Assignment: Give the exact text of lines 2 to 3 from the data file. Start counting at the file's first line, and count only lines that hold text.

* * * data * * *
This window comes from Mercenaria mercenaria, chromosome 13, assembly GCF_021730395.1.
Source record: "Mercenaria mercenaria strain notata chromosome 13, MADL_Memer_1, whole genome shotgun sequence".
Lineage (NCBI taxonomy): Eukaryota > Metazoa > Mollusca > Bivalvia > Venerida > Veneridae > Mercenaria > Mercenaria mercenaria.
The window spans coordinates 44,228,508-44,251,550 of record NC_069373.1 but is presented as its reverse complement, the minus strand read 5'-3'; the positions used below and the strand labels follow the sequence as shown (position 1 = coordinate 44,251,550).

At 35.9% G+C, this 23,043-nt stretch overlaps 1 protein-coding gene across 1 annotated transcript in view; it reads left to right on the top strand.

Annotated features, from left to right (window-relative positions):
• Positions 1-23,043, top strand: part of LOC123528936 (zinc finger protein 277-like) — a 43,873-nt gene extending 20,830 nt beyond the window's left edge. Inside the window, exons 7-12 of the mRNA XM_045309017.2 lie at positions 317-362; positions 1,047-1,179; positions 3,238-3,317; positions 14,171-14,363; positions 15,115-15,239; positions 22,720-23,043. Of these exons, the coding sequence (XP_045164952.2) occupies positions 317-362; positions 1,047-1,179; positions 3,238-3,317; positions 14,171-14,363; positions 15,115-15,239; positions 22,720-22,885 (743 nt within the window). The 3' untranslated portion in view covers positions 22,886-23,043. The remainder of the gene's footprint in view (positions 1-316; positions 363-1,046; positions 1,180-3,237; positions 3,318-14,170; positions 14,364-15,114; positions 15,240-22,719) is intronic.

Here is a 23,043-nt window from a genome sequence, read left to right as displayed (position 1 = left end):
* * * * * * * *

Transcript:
Source record: "Mercenaria mercenaria strain notata chromosome 13, MADL_Memer_1, whole genome shotgun sequence".
Lineage (NCBI taxonomy): Eukaryota > Metazoa > Mollusca > Bivalvia > Venerida > Veneridae > Mercenaria > Mercenaria mercenaria.